• There is a fine line between being assertive and being arrogant. “How much are you looking to invest in our product?” is arrogant. “We guarantee a 3-times increase in your revenue with our services. Look at our past performances and make your decision.” Is assertive.


Not everyone can re-read the article numerous times a day.

That’s why we’ve got a convenient checklist to list down the most important things in a printable fashion.

This portable checklist has all the ‘Do’s and ‘Don’ts’ we’ve discussed in the article in a simplistic manner.

  • Do improve your voice techniques by maintaining tone pace and increasing phone volume levels.
  • Don’t introduce yourself to your customer without a sales script to prevent unwanted blunders.
  • Do have a stunning introduction line.
  • Don’t call without a sales motive in mind.
  • Do establish a connection in the first statement of your sales call.
  • Don’t stall for time asking the state of mood your customer is in.
  • Do follow through with a convenient time to call if your customer is occupied.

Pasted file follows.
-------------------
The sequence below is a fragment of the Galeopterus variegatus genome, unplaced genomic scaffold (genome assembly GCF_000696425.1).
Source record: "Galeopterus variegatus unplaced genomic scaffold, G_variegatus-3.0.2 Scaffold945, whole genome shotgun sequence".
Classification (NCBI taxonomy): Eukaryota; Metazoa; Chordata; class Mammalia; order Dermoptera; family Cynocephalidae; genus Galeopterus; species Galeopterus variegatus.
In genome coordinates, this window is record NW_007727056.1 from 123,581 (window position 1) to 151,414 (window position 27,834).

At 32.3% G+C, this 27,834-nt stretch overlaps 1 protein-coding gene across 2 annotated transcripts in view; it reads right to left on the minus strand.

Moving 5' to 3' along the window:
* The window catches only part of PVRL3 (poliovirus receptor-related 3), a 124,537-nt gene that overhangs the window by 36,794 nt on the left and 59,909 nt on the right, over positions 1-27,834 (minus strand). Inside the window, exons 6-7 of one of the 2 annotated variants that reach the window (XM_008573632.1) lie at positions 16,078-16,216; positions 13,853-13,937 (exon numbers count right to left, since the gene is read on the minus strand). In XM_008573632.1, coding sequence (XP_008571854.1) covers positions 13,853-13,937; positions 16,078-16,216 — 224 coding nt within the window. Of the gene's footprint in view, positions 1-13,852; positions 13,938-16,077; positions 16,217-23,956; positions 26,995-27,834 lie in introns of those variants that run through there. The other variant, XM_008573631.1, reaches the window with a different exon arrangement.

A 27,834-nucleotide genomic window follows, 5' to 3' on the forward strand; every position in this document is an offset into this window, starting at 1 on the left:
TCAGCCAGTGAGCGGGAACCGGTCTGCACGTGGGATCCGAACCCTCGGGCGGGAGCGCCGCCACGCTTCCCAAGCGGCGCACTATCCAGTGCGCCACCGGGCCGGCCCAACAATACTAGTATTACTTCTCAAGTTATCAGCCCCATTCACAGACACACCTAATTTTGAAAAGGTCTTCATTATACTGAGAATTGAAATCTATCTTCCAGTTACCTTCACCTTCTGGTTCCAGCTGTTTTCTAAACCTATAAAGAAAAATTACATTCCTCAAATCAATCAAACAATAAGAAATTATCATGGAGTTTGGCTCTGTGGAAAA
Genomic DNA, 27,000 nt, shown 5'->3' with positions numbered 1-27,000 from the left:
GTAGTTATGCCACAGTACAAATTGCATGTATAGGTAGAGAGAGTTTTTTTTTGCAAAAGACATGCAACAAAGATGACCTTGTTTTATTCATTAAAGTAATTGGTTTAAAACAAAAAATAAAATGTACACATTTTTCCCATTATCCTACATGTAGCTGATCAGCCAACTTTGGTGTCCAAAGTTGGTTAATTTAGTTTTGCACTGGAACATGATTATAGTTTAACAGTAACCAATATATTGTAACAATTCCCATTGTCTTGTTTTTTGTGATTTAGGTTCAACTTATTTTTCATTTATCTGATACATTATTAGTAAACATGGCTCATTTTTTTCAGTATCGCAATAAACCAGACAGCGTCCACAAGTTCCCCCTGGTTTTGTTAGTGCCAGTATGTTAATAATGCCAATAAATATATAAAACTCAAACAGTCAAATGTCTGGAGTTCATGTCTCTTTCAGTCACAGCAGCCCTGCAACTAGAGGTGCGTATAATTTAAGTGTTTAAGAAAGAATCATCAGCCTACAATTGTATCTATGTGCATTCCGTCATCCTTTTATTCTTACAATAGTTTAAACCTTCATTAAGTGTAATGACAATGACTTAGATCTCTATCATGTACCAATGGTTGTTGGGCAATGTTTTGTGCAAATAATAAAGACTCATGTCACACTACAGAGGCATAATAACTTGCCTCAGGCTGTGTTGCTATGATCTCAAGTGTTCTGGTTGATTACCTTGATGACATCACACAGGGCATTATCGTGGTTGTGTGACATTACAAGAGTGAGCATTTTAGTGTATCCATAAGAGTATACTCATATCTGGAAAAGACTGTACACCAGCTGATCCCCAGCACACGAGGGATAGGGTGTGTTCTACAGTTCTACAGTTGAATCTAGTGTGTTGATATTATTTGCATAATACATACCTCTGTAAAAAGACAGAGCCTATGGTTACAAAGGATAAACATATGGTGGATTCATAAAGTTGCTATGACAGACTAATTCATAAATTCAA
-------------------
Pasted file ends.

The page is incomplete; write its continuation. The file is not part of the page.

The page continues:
• Don’t focus on the number of calls per hour but instead on the quality of the sales script.
  • Do speak in your natural accent and improve as you learn.
  • Don’t use long words that are impossible to pronounce and decipher the meaning of.
  • Do record all your calls and play them back to find out static interference and your vocal jitters.
  • Don’t put your customer on hold.
  • Do spend time talking to the low-level members of the company to gain information.
  • Don’t be impatient to ask about your customer’s budget.
  • Do spend time explaining the ROI to all your customers.
  • Don’t apologize for calling during a sales call.
  • Do provide your sales offers early to peek your customer’s attention.
  • Don’t ask your customer if they’ve heard of your brand.
  • Do keep all documents related to your product and service in an organized manner on your desk before you make the call.
  • Don’t be arrogant. Be assertive.


Cold calling is far from over. With the right bit of psychology and repetition, it’s astonishing how this aged sales technique still proves to be one of the best ways to boost your salesmanship skills.

As with all things, adding practice to your cold calling tricks with the aid of the above rules will rejuvenate your sales strategy and increase your overall sales success rate.

6 Questions to Never Ask During a Cold Call